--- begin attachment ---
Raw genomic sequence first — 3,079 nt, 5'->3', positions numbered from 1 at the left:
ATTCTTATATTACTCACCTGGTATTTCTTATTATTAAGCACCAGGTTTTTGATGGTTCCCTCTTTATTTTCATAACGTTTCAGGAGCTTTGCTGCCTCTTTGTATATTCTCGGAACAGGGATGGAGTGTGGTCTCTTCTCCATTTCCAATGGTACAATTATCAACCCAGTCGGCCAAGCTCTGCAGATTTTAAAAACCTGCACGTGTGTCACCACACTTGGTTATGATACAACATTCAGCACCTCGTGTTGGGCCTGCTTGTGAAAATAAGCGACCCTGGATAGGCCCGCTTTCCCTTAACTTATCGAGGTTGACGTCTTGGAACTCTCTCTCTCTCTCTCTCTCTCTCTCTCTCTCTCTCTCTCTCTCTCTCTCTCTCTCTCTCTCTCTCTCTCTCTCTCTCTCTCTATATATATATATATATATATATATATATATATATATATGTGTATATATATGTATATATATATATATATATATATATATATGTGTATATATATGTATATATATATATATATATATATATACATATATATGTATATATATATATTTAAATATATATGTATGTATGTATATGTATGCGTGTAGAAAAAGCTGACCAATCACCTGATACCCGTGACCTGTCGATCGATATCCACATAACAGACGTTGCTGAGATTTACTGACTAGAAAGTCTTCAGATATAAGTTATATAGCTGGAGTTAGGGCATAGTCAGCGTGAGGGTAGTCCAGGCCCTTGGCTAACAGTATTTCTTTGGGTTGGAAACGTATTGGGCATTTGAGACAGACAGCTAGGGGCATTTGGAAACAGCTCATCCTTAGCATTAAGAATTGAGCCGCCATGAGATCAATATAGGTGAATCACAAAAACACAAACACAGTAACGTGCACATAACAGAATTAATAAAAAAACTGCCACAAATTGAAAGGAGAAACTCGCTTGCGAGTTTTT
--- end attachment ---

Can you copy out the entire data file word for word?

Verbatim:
Raw genomic sequence first — 3,079 nt, 5'->3', positions numbered from 1 at the left:
ATTCTTATATTACTCACCTGGTATTTCTTATTATTAAGCACCAGGTTTTTGATGGTTCCCTCTTTATTTTCATAACGTTTCAGGAGCTTTGCTGCCTCTTTGTATATTCTCGGAACAGGGATGGAGTGTGGTCTCTTCTCCATTTCCAATGGTACAATTATCAACCCAGTCGGCCAAGCTCTGCAGATTTTAAAAACCTGCACGTGTGTCACCACACTTGGTTATGATACAACATTCAGCACCTCGTGTTGGGCCTGCTTGTGAAAATAAGCGACCCTGGATAGGCCCGCTTTCCCTTAACTTATCGAGGTTGACGTCTTGGAACTCTCTCTCTCTCTCTCTCTCTCTCTCTCTCTCTCTCTCTCTCTCTCTCTCTCTCTCTCTCTCTCTCTCTCTCTCTCTCTCTCTATATATATATATATATATATATATATATATATATATATGTGTATATATATGTATATATATATATATATATATATATATATGTGTATATATATGTATATATATATATATATATATATATACATATATATGTATATATATATATTTAAATATATATGTATGTATGTATATGTATGCGTGTAGAAAAAGCTGACCAATCACCTGATACCCGTGACCTGTCGATCGATATCCACATAACAGACGTTGCTGAGATTTACTGACTAGAAAGTCTTCAGATATAAGTTATATAGCTGGAGTTAGGGCATAGTCAGCGTGAGGGTAGTCCAGGCCCTTGGCTAACAGTATTTCTTTGGGTTGGAAACGTATTGGGCATTTGAGACAGACAGCTAGGGGCATTTGGAAACAGCTCATCCTTAGCATTAAGAATTGAGCCGCCATGAGATCAATATAGGTGAATCACAAAAACACAAACACAGTAACGTGCACATAACAGAATTAATAAAAAAACTGCCACAAATTGAAAGGAGAAACTCGCTTGCGAGTTTTT